The 5 Scariest Stocks to Own Now

A midday massacre
Recently, one of the stocks in my portfolio -- online gambling payments processor Neteller -- lost 60% of its value in a day. That was on the heels of the passing of a new port security bill that limits payments to online gambling sites from U.S. customers.

Why do I tell you this? Because market massacres occur all the time. They can make some once-promising stocks look downright miserable. Consider this list; each of these stocks sported a five-star rating in Motley Fool CAPS 30 days ago:

Company

CAPS stars

30-day loss

TTM P/E

PEG

Aspreva Pharma. (Nasdaq: ASPV  )

4

(29%)

6.65

0.28

Hittite Microwave (Nasdaq: HITT  )

4

(21%)

34.02

0.99

Charles & Colvard (Nasdaq: CTHR  )

5

(19%)

30.10

N/A

Sanderson Farms (Nasdaq: SAFM  )

2

(18%)

N/A

N/A

Covance (NYSE: CVD  )

5

(14%)

27.24

1.53

Source: Motley Fool CAPS, Yahoo! Finance, Capital IQ (a division of Standard & Poor's)

Value: like garlic for portfolio vampires
Only two of these stocks remain highly rated. The others have lost some of their shine. One, chicken farmer Sanderson, has paid a steep price, losing three full stars -- which may be great news for value investors.

Cheapskates such as Motley Fool Inside Value advisor Philip Durell know that the market tends to oversell the bad and undersell the good. That's why Sanderson, despite 20% of its investors having sold the stock short, has a number of fans in CAPS, including all-star player platoish, who writes:

Too bad CAPS wasn't around for me when the European bird flu panic was at its height. Fortunately, I was able to benefit in real life. What these guys do, can be done by almost anyone with enough capital. How they do it is exemplary. ... This is one of the most transparent and astute management teams in America today.

Time will tell if his enthusiasm will translate into returns. Meanwhile, it's worth asking: how many of the so-called frightful five are permanently haunted? CAPS player Jim2B isn't scared by jeweler Charles & Colvard. His thesis for going long has thus far received 11 recommendations:

[Charles & Colvard] owns the patented rights to a high quality Silicon Carbide (SiC) gem called Moissanite (thus allowing them to create, market, & sell without competition). This crystal is nearly as hard as and more brilliant than diamond. Their patent rights expire in [roughly] 6 years.

[The company's] main problem seems to be a lack of word-of-mouth sales. Usually this problem is a problem due to dissatisfied customers. However, in [Charles & Colvard's] case it's due to customers that are TOO happy with the product. Moissanite is so beautiful that most people mistake it for diamond. Since Moissanite is 1/10 the cost of diamond, most of its owners are happy to let others think it's diamond.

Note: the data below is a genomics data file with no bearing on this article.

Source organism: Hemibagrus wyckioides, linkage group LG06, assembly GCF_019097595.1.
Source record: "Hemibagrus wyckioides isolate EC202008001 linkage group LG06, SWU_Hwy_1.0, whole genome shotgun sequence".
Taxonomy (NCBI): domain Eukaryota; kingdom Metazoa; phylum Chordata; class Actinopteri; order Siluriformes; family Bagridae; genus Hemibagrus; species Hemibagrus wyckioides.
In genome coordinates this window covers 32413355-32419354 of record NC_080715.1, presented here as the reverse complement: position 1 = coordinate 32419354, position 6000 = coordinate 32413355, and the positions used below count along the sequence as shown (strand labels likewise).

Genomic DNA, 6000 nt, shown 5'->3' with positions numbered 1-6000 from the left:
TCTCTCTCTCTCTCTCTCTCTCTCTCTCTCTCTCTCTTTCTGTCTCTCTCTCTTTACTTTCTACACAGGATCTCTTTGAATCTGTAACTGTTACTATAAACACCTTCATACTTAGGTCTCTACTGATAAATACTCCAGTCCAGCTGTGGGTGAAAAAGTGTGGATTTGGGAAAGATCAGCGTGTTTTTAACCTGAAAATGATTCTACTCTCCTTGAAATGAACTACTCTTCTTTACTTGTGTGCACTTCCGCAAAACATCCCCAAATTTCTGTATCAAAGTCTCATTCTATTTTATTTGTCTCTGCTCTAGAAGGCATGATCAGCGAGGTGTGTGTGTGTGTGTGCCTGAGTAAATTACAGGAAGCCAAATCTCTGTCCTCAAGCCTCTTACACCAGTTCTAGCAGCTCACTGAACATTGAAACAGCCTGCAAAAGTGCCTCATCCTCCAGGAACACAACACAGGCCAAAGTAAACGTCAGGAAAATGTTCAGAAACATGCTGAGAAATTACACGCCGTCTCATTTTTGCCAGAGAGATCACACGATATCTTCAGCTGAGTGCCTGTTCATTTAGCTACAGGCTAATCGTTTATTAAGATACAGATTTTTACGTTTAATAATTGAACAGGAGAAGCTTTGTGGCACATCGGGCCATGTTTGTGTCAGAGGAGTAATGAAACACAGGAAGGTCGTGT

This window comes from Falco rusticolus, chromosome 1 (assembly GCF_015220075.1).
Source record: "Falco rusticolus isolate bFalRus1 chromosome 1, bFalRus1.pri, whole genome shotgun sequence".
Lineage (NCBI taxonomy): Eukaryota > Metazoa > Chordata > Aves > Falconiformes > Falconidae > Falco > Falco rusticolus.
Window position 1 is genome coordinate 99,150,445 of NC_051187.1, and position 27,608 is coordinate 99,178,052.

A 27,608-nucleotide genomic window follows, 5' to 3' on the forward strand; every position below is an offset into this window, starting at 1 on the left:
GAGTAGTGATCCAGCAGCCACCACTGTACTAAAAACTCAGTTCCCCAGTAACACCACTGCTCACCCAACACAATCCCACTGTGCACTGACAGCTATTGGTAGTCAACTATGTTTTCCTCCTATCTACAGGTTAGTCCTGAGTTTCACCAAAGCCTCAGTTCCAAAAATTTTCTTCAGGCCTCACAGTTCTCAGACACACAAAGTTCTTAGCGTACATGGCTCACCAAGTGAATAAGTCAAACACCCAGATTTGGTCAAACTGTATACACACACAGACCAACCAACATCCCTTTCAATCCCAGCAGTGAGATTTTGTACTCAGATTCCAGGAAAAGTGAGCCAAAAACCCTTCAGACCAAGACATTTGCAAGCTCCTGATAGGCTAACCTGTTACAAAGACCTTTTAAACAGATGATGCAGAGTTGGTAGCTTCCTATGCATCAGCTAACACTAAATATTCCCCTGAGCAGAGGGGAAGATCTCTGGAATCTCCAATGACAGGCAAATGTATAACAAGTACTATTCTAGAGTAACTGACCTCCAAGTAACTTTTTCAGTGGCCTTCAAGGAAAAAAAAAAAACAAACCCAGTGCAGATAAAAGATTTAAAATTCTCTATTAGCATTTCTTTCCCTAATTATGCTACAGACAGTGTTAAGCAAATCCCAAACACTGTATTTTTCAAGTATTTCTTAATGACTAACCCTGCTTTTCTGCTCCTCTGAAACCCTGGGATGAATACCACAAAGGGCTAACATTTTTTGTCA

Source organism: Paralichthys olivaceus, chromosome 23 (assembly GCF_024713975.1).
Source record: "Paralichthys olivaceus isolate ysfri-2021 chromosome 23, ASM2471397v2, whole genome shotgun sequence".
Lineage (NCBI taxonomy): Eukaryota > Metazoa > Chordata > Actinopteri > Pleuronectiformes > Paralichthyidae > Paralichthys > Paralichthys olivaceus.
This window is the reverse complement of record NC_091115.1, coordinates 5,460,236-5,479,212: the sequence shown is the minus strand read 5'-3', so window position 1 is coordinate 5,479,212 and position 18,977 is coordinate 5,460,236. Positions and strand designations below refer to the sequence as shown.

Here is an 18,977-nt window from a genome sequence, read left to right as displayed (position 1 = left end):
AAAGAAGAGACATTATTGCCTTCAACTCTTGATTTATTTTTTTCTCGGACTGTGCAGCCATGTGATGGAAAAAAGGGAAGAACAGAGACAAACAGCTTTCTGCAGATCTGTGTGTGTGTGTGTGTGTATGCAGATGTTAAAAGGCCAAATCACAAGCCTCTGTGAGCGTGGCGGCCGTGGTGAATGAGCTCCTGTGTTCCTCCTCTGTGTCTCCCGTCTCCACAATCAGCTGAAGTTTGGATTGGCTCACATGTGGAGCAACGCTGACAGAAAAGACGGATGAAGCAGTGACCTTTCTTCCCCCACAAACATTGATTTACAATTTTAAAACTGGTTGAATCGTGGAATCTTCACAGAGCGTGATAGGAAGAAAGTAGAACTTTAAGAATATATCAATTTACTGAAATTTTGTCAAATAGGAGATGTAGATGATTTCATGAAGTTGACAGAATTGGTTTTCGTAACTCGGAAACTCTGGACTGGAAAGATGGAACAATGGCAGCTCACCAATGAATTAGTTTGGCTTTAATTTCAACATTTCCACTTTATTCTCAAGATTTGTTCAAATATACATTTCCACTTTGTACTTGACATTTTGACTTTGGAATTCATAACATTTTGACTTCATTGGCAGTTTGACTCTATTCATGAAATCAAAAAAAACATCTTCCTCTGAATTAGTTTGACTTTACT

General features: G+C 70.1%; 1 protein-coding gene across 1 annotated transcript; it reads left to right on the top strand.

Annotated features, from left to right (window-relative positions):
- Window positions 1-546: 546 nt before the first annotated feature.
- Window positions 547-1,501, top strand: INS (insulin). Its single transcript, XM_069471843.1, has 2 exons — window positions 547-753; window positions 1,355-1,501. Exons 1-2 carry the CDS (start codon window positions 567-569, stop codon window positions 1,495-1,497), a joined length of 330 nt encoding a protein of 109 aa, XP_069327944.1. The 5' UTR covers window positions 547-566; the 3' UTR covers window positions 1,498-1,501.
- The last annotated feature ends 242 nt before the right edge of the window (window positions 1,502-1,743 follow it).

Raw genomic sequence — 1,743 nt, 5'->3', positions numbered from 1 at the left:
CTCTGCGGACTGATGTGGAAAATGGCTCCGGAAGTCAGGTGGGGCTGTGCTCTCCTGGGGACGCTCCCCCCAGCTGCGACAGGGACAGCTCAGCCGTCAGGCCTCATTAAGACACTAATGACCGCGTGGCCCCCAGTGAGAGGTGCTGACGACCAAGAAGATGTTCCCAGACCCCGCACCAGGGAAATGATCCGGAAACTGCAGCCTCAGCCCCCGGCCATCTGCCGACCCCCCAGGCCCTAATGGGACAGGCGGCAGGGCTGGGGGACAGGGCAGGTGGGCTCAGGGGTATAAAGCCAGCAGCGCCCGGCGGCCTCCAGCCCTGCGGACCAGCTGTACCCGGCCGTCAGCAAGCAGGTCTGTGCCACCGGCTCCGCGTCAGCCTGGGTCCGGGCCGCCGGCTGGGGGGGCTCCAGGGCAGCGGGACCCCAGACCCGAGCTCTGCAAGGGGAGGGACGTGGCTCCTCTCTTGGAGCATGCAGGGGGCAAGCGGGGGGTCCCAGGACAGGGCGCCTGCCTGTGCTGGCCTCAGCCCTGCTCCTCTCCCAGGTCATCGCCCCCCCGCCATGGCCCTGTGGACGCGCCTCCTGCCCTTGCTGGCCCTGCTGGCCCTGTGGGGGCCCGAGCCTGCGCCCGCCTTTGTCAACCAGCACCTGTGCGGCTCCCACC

An unpolished gem, perhaps? Eleven of the 12 Fools who pitched Charles & Colvard in CAPS believe the stock is a long-term winner; a bullish sign. But the lone holdout, CAPS player ikkyu2, writes that he's betting against the company not because of the financials, but because it's intending to act as a substitute for real diamonds. My wife might very well agree with his assessment.

Resurrect an undead portfolio
Of course, those are just two notable pitches in a long list related to the frightful five. David Gardner writes enthusiastically in favor of biotech Aspreva, for example.

What about you? Has the market slashed your favorite value stock worse than Jason Voorhees at a teen beach party? Register for CAPS now and tell us about it. In the process, you'll learn from more than 11,000 others who are following stocks Wall Street couldn't care less about. It's absolutely free to join.

Fool contributor Tim Beyers, ranked 2,052 out of 11,827 inMotley Fool CAPS, actually plans to dress as a Fool for Halloween. Tim owns shares of Neteller. Get the skinny on all of the stocks in Tim's portfolio by checking his Fool profile. The Motley Fool's disclosure policy is never spooky.

The Motley Ghoul's Tricks or Treats represents the opinions of each Fool only and should in no way be taken as the opinion of either The Motley Fool, Inc. or any company in question, or as representative of anyone or anything other than that specific Fool's thoughts. So do your homework, and review The Motley Fool's disclosure policy.


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